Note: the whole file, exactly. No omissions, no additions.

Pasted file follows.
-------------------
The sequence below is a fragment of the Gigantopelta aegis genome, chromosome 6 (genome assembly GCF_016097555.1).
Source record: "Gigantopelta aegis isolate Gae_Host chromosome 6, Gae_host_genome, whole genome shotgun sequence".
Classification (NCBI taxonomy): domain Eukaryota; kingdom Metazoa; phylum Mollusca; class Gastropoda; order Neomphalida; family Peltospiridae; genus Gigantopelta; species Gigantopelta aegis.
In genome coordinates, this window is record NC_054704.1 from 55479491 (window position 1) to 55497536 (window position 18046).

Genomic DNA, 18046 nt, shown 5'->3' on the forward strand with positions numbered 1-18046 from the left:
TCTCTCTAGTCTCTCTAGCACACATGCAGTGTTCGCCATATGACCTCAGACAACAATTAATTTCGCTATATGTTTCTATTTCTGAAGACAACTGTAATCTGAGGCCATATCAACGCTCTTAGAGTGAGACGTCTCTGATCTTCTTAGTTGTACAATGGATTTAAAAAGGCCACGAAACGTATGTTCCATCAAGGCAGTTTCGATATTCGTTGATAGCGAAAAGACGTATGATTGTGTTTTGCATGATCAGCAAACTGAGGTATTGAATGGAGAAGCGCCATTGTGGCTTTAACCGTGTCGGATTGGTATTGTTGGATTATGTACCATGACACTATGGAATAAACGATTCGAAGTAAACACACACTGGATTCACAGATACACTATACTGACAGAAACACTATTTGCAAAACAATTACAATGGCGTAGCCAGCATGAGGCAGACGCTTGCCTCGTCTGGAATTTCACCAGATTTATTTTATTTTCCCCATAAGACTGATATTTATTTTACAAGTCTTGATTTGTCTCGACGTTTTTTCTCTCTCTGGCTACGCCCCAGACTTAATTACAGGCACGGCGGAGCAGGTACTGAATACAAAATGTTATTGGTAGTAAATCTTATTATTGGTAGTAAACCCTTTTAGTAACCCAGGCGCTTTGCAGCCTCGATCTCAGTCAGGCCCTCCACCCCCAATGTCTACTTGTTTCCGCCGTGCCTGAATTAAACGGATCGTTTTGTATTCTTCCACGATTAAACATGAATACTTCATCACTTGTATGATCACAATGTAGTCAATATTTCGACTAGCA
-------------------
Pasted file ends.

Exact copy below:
The sequence below is a fragment of the Gigantopelta aegis genome, chromosome 6 (genome assembly GCF_016097555.1).
Source record: "Gigantopelta aegis isolate Gae_Host chromosome 6, Gae_host_genome, whole genome shotgun sequence".
Classification (NCBI taxonomy): domain Eukaryota; kingdom Metazoa; phylum Mollusca; class Gastropoda; order Neomphalida; family Peltospiridae; genus Gigantopelta; species Gigantopelta aegis.
In genome coordinates, this window is record NC_054704.1 from 55479491 (window position 1) to 55497536 (window position 18046).

Genomic DNA, 18046 nt, shown 5'->3' on the forward strand with positions numbered 1-18046 from the left:
TCTCTCTAGTCTCTCTAGCACACATGCAGTGTTCGCCATATGACCTCAGACAACAATTAATTTCGCTATATGTTTCTATTTCTGAAGACAACTGTAATCTGAGGCCATATCAACGCTCTTAGAGTGAGACGTCTCTGATCTTCTTAGTTGTACAATGGATTTAAAAAGGCCACGAAACGTATGTTCCATCAAGGCAGTTTCGATATTCGTTGATAGCGAAAAGACGTATGATTGTGTTTTGCATGATCAGCAAACTGAGGTATTGAATGGAGAAGCGCCATTGTGGCTTTAACCGTGTCGGATTGGTATTGTTGGATTATGTACCATGACACTATGGAATAAACGATTCGAAGTAAACACACACTGGATTCACAGATACACTATACTGACAGAAACACTATTTGCAAAACAATTACAATGGCGTAGCCAGCATGAGGCAGACGCTTGCCTCGTCTGGAATTTCACCAGATTTATTTTATTTTCCCCATAAGACTGATATTTATTTTACAAGTCTTGATTTGTCTCGACGTTTTTTCTCTCTCTGGCTACGCCCCAGACTTAATTACAGGCACGGCGGAGCAGGTACTGAATACAAAATGTTATTGGTAGTAAATCTTATTATTGGTAGTAAACCCTTTTAGTAACCCAGGCGCTTTGCAGCCTCGATCTCAGTCAGGCCCTCCACCCCCAATGTCTACTTGTTTCCGCCGTGCCTGAATTAAACGGATCGTTTTGTATTCTTCCACGATTAAACATGAATACTTCATCACTTGTATGATCACAATGTAGTCAATATTTCGACTAGCA